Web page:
Over the years, the business at Biltmore has grown considerably.  The dairy is long gone, but in its place is a popular winery.  There are two hotels on the property, and a number of restaurants and cafes.  Much more of the house has been opened, including the downstairs area where the servants worked and lived.

What I found interesting on this trip was how Biltmore seems to have looked at other more touristy, attractions to increase revenue.  One thing that stood out was how they are now targeting children in some of their branding.  Using the “character” of a former St. Bernard owned by Mr. Vanderbilt named Cedric, they have made a special audio tour for kids with Cedric as the guide.  In the gift stores there were Cedric items for sale, and I saw several children carrying around Cedric stuffed dogs.

There is an attempt to market Biltmore, not as an historic site, but as an experience.  Professional photographers take each visitor’s photo as they pass through the house, much like is done in Walt Disney World, and the Titanic attraction in Branson, Missouri and Pigeon Forge, Tennessee.  There are Segway tours, river rafting and carriage rides.  For shoppers, there are a total of twelve gift shops.

If you plan a trip to Biltmore Estate looking for a purely historical experience, you are not going to find it. I suggest to any first time visitor that they take the audio tour, and try to tune out the rest of it.  It is a beautiful house, nicely situated, and it’s always interesting to see how the other one percent lived.



Filed under Museums, North Carolina

Fashionable Romance at the Biltmore Estate

Last week I had the pleasure of visiting the Biltmore Estate with friend Liza of BetterDressesVintage and her friend Sarah.  The occasion was a new fashion exhibition at Biltmore, Fashionable Romance: Wedding Gowns in Film.  As the title tells us, all the garments on display were actual film costumes, and there were some very interesting ones.

For those of you not familiar with Biltmore, it is one of the Vanderbilt mansions.  It was built by George Vanderbilt, and was officially occupied in 1895.  In 1930 the house was opened to the public.  It is still owned by Vanderbilt’s descendants and is today, big business.  The estate is a major employer in this area, with more than 2000 workers.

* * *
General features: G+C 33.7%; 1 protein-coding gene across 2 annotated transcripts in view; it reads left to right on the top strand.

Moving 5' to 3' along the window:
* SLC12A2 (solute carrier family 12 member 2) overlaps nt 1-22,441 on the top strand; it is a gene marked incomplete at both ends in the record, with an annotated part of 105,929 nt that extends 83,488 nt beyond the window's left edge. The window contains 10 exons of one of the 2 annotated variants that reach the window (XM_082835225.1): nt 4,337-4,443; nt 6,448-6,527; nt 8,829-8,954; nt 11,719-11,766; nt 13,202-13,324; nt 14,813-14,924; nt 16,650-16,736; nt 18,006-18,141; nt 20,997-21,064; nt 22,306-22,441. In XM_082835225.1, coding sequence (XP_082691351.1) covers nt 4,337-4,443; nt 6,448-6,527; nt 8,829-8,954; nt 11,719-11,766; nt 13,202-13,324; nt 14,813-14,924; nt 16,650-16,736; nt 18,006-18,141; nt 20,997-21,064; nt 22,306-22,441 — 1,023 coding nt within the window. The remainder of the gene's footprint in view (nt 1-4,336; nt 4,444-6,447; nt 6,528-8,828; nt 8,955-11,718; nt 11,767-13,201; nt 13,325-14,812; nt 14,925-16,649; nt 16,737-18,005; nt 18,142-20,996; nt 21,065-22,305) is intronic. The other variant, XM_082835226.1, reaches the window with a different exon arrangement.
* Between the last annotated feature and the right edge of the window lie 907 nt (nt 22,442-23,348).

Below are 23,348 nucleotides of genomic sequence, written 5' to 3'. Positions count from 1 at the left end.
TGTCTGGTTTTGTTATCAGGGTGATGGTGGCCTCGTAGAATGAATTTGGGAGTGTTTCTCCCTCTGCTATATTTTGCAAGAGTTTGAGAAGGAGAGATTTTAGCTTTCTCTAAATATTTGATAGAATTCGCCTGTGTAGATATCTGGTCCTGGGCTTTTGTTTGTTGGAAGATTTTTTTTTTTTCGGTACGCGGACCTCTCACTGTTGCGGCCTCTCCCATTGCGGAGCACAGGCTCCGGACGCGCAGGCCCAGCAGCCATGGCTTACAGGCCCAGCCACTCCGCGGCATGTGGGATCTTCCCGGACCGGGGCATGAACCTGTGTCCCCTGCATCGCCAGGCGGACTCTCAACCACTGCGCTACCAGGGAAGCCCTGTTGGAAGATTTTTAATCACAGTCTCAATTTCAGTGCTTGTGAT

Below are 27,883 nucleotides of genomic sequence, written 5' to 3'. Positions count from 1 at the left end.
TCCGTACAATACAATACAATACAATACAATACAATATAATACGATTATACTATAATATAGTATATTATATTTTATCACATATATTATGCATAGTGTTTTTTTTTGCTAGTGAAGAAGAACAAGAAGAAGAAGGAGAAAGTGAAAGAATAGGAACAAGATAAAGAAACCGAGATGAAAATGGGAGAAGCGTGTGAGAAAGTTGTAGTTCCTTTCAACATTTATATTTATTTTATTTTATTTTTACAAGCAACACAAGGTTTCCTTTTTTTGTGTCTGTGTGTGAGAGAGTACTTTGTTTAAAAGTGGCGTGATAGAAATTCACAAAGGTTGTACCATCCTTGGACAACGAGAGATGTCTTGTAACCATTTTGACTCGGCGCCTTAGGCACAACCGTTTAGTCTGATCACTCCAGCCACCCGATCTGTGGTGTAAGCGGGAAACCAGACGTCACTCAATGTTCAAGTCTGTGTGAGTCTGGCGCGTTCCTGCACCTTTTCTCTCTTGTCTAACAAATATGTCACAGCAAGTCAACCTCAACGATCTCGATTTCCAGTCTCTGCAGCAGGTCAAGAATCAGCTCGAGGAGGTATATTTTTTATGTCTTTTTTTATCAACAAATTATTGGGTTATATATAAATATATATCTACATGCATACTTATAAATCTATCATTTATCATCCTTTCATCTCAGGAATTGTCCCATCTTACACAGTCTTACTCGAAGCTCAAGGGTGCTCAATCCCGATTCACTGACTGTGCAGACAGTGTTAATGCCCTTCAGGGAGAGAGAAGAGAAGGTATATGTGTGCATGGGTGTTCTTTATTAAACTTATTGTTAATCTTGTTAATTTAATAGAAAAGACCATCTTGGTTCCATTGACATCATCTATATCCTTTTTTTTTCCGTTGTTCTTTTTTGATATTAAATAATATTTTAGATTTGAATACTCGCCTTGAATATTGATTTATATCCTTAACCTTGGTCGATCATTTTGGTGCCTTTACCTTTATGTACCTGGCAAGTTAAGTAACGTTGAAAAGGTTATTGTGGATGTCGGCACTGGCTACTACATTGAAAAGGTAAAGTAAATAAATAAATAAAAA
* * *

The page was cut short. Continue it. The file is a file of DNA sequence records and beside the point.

Over the years I’ve been to Biltmore numerous times and it always amazes me how they continually update the experience of the visit.  Six years ago they added costumes to the house tour after doing their research and seeing how popular costume exhibitions have become.  Last year they had the Downton Abbey costume exhibition, and this year they have followed it up with Fashionable Romance.

In all the years I’ve been to Biltmore, they had never before allowed inside photographs, so when we got there and found that photos were allowed, I was caught without my good camera.  I’m afraid we’ll have to made do with the inferior cellphone shots that I took.  And I took a lot of them, probably because it felt like I was getting away with something naughty.

One of the real treats of visiting Biltmore is how it is always decorated with flowers and plants.  On this visit there was the addition of drapery and ribbons, as if the house were a setting for a wedding.  Very effective, as you can see in the top photo.  This is the banquet hall, from the rear of the room.  The tour twists and turns, and often visitors are treated to multiple views of the same space.

And now for the clothes…